Daily ethics: choose love over hate

“It’s more important to see simplicity, realize your true nature, reject selfishness and harden desire.”

These words are attributed to the Chinese philosopher Lao Tzu, who is believed to have lived about 3,000 years ago, but whose wisdom still resonates with us today. He taught about the Tao, a creative and binding force in the universe.

In the complex, information-rich world we live in, it’s hard to reason. We are overwhelmed with data and opinions on a scale previously unknown. Worse, false information dominates the media until it seems impossible to separate what is true from what is false.

We do not seem to be able to see our true nature, reject selfishness or temple desire, as Lao Tzu recommends. Some admire one interpretation of the world we live in, rejecting everyone else, while others simply become numb, disconnected, and retreat to their private enclaves. Meanwhile, the planet is becoming dangerous to life itself.

Lao Tzu’s wisdom about simplicity made me think about where the world is, how it is, and what is really going on. And I came back to the wise words offered by the British mathematician and philosopher Bertrand Russell in a 1959 radio interview when asked what message he considered most important to leave for future generations. In less than a few minutes, I believe he just summarized what matters most if we want to survive as a species.

“I would like to say two things: one intellectual and one moral.

“Intellectual, what I would like to tell them is that if you are studying a case or considering a philosophy, ask yourself only what the facts are and what the truth is that the facts confirm. Never allow yourself to be distracted either by what you want to believe or by what you think would have beneficial social effects if you believed in it. But look only at the facts. That’s the intellectual thing I would like to say.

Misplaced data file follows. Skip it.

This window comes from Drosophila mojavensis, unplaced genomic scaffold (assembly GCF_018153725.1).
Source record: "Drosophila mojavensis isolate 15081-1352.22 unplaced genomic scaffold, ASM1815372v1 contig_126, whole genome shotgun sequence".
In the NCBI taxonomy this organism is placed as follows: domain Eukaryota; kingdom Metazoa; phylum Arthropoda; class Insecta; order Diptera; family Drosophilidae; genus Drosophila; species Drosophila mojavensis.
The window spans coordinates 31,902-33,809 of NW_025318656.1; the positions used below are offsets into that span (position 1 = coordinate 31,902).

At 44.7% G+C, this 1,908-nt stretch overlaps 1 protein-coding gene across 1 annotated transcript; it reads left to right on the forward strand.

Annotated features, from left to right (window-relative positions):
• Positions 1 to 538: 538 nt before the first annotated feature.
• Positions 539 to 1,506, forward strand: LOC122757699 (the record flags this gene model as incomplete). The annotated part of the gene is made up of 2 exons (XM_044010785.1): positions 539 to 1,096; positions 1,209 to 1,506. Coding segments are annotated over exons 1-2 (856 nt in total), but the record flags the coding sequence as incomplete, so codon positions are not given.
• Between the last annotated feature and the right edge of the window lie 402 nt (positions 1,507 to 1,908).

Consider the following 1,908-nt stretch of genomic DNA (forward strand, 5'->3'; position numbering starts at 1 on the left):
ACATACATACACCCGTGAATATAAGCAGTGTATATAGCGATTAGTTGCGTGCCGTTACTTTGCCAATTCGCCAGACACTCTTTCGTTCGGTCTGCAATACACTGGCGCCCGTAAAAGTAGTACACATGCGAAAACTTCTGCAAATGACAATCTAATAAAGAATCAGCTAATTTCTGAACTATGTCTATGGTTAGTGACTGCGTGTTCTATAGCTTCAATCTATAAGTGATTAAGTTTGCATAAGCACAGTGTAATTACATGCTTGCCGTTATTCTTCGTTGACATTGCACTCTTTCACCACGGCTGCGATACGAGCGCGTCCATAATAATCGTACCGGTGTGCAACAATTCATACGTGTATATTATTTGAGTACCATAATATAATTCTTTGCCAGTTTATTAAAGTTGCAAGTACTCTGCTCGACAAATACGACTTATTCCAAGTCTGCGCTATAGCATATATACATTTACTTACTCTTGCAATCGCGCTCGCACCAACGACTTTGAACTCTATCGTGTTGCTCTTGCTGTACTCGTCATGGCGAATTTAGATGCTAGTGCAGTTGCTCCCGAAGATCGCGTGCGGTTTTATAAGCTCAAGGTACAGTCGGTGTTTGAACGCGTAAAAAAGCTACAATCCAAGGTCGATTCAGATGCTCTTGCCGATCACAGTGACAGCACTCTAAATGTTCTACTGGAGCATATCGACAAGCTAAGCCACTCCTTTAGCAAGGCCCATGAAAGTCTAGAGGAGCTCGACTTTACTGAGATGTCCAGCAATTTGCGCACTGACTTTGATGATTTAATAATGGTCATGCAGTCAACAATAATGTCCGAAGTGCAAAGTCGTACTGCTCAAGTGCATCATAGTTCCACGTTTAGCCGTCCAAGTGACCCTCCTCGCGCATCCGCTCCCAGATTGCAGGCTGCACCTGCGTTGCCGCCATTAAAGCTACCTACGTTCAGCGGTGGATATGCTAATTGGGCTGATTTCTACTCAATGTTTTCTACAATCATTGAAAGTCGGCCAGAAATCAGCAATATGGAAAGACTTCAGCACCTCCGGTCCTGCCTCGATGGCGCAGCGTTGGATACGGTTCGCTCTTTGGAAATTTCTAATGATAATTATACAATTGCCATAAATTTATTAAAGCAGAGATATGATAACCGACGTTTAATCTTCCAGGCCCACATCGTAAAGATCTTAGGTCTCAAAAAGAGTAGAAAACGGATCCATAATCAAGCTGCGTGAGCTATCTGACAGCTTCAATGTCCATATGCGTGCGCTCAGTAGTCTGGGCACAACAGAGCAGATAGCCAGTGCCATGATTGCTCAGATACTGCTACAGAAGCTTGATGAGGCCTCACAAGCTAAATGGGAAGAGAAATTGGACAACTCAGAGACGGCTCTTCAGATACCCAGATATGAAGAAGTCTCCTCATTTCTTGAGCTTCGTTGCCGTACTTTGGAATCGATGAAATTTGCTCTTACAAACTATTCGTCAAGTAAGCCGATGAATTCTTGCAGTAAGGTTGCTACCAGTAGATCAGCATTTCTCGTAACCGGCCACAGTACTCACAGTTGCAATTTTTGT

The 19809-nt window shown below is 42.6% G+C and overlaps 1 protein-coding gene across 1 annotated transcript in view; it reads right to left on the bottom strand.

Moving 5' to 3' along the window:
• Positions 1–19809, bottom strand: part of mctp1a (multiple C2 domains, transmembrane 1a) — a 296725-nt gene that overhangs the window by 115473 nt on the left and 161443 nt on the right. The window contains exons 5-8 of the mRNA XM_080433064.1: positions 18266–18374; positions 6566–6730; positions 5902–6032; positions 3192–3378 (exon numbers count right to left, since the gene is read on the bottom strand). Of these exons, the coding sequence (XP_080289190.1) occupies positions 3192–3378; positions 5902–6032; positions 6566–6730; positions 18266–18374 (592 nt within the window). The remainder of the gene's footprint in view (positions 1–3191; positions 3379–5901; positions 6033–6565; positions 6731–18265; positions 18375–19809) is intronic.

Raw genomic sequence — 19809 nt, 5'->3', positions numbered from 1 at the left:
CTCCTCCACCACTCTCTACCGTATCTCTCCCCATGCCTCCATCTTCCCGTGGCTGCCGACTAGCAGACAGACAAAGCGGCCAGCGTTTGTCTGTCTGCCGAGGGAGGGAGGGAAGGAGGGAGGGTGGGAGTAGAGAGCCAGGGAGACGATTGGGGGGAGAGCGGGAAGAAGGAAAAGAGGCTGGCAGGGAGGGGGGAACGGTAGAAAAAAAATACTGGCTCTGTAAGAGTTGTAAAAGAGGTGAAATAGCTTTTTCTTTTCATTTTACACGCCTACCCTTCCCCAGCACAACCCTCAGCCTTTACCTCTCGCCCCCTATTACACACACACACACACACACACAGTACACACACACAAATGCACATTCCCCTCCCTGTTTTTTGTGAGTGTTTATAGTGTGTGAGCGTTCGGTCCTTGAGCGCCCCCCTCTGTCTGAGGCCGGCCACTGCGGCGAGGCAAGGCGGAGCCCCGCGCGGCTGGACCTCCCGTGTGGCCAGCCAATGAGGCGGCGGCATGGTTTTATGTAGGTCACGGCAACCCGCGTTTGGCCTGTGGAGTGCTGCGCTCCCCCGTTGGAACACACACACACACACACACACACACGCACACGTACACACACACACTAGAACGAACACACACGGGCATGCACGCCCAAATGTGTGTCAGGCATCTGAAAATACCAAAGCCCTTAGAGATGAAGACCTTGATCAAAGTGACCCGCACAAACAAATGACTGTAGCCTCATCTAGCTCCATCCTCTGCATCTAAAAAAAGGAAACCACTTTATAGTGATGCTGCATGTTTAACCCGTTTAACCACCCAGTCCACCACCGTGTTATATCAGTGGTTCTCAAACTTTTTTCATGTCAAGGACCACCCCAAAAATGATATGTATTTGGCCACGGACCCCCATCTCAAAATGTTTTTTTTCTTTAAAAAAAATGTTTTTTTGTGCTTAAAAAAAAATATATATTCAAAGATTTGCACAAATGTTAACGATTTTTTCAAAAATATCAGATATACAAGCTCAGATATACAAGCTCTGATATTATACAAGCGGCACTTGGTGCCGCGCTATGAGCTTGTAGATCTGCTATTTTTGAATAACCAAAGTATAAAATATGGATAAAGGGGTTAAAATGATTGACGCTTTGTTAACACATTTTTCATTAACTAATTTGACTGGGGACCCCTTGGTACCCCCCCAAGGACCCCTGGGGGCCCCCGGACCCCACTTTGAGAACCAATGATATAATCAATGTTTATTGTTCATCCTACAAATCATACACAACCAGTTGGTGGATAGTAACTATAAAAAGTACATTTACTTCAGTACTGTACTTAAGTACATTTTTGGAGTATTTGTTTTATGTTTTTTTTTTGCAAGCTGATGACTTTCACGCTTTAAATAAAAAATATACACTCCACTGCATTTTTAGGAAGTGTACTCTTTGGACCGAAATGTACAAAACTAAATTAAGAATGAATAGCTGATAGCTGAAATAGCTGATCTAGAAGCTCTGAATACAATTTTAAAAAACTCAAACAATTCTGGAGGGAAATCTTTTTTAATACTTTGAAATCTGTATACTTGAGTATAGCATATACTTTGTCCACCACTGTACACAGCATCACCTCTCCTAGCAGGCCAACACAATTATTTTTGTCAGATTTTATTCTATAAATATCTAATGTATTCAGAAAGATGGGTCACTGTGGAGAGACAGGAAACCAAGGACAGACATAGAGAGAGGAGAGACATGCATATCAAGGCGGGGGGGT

“The moral thing I would like to tell them is very simple: I have to say: love is wise, hatred is stupid. In this world that is becoming more and more closely interconnected, we need to learn to tolerate each other, we need to learn to put up with what some people say that we don’t like. We can only live together in this way – and if we want to live together and not die together, we must learn the mercy and some tolerance that is absolutely necessary for the continuation of human life on this planet. “

His words, “Love is wise, and hatred is foolish,” are those I have remembered for many years and kept close at hand in times like ours, when hatred grows. You don’t need a philosopher to understand what they mean. You know that intellectually and morally Russell is right. And you don’t need a sociologist to see who these days spreads hatred and who love. You know everyone by their words and their actions are equally important. Simply put, love is caring for others as you are for yourself, and hatred is putting yourself first and treating others as unimportant.

There are several significant issues of our kind. Is our essential nature to cooperate with each other or to dominate? Are we consumed only by self-interest or concern for ourselves and others? And do we behave rationally or do we become slaves to our greed and thirst for power?

Q: Whose side are you on: love or hate?

John C. Morgan has taught philosophy for many years at the college level. His column appears weekly on

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